The idea that things exist in their own right, without any particular significance within a greater scheme, they just are.
Klages then goes on to discuss an important idea that I have come across when reading Butler, that identity is not something essential or unique to each individual, but something made up of the signifiers (in modern society these are consumer goods, buying habits) with which one chooses to surround oneself. The idea that I choose a particular product not because of its functionality, but because of what it signifies about my social status (which, as I have elsewhere discussed is not fixed, since a woman can be loving wife, doting mother and aspiring professional and wish to signify all those selves at different points of the day – or even within one supermarket trip). This is also linked to the Bakhtinian concept of heteroglossia, where different linguistic devices are used when speaking to different audiences about different topics and for different purposes. Which makes sense, really, since the self is not fixed (hopefully). The bottom line: “Selfhood, for Baudrillard, as for Lacan, is thus always already an alienated position, something defined by externals.” You are not what you are but what you consume. This is a frightening concept, but one that is ever more increasingly becoming evident with the spread of social media – now you are defined by what you like, what you post and repost, who you follow, who follows you and how many friends you have (and who they are!). And everyone can see it and read it. Not only was Warhol a postmodern artist with his mass reproductions, but he was also prescient with his “world famous for 15 minutes” quote. He was also using hyperreality to explain how he felt when he was shot – like he was watching TV, and his ideas about accepting people on the basis of their self-images, which have more to do with the way they think than their objective-images do – this is pure postmodernism! “the hyperreality of the created worlds becomes more “real” than the real world, and in fact highlights how what we have always thought of as the “real world” is itself a constructed hyperreality.” Baudrillard’s paradox.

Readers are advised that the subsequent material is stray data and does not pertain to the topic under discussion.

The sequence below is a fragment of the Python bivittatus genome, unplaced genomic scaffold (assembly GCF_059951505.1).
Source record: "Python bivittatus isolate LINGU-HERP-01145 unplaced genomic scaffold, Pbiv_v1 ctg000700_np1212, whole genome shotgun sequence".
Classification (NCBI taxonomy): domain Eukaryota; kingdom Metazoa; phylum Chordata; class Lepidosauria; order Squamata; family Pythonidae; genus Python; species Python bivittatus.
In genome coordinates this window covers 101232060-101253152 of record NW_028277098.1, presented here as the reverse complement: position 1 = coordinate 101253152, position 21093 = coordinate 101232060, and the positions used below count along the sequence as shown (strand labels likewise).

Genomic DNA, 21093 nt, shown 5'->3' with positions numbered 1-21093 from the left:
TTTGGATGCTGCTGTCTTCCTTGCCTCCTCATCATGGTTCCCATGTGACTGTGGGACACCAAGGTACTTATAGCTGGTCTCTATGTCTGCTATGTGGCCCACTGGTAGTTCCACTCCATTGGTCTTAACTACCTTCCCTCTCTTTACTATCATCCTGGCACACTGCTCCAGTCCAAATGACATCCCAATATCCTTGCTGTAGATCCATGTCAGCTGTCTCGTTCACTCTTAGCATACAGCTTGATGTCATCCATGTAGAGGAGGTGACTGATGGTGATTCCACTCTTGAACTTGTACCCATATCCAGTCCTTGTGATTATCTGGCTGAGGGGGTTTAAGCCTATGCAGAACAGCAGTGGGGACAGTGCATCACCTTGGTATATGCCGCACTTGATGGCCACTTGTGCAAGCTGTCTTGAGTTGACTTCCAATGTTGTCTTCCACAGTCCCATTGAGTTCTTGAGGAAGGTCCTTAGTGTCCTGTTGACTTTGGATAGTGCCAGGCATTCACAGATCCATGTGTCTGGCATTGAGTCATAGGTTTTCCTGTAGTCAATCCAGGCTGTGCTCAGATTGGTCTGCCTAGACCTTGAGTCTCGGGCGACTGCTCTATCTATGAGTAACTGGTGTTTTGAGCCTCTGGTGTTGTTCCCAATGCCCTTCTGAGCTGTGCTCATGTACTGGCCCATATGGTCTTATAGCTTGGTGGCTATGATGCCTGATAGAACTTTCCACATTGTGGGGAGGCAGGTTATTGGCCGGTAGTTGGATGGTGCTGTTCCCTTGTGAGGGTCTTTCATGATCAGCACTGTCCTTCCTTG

The final idea that Klages analyses is the rhizome of Deleuze and Guattari. Using plant organisms as analogues, D&G propose that the enlightenment model goes along the lines of an acorn that grows into an oak tree:
“a small idea–a seed or acorn–takes root and sends up shoots; these shoots become a sturdy trunk, supported by the invisible but powerful root system, which feeds the tree; from this unified strong trunk come lots of branches and leaves. Everything that is the tree is traceable back to a single point of origin; everything that is the tree is part of a coherent organic system which has grown vertically, progressively, and steadily.”
On the other hand:
“A rhizome is an organism which consists of interconnected living fibers, but with no central point, no particular origin, no definitive structure, no formative unity. A rhizome doesn’t start from anywhere or end anywhere; at every point in its existence, it is the same, a network of individual but indistinguishable threads. A rhizome is much harder to uproot…”
Which is why a terrorist organization, as I have already discussed, is a postmodernist structure – Al Qaeda did not cease to exist or stop its activities when its leader was killed. Accordingly, the rhizome model is difficult for people who have been brought up and educated according to the linear model: it appears to be unstructured, unruly, chaotic, without sense. According to this model, I don’t need to read a book from the first page to the last, but can choose the order in which I read the pages (Cortazar’s Hopscotch springs to mind)! Maybe this is something to consider for the presentation of my material? Or would the conceptuality detract from the message? Is that important..? In my last project I aimed for non-linear narratives, which somehow built towards points of culmination without attempting to be didactic or illustrative.